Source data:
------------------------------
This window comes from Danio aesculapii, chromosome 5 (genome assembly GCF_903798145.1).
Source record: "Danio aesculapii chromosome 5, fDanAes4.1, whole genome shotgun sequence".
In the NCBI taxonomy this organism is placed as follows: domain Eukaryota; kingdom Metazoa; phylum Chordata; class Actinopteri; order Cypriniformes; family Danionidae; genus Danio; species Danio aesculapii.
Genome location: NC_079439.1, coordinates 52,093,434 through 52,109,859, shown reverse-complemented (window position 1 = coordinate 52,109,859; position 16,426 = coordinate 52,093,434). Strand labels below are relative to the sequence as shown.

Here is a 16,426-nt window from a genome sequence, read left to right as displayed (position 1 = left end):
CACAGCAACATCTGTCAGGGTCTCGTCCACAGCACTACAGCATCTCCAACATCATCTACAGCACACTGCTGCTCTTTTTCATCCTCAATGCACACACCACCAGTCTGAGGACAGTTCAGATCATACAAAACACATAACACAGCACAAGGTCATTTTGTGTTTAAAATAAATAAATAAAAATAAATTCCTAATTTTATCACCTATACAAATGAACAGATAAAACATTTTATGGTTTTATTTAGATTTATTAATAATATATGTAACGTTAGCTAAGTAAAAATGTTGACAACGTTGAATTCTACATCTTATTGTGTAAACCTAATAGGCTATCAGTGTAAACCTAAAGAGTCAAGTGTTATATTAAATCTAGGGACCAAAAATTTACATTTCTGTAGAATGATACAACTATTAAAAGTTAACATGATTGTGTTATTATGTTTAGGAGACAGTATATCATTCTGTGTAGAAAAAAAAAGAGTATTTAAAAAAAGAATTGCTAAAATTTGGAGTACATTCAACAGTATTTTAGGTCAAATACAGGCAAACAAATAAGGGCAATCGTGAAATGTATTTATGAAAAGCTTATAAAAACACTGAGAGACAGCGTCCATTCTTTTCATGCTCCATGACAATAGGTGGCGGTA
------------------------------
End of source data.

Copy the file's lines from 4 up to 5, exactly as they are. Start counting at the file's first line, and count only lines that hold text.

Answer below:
Genome location: NC_079439.1, coordinates 52,093,434 through 52,109,859, shown reverse-complemented (window position 1 = coordinate 52,109,859; position 16,426 = coordinate 52,093,434). Strand labels below are relative to the sequence as shown.

Here is a 16,426-nt window from a genome sequence, read left to right as displayed (position 1 = left end):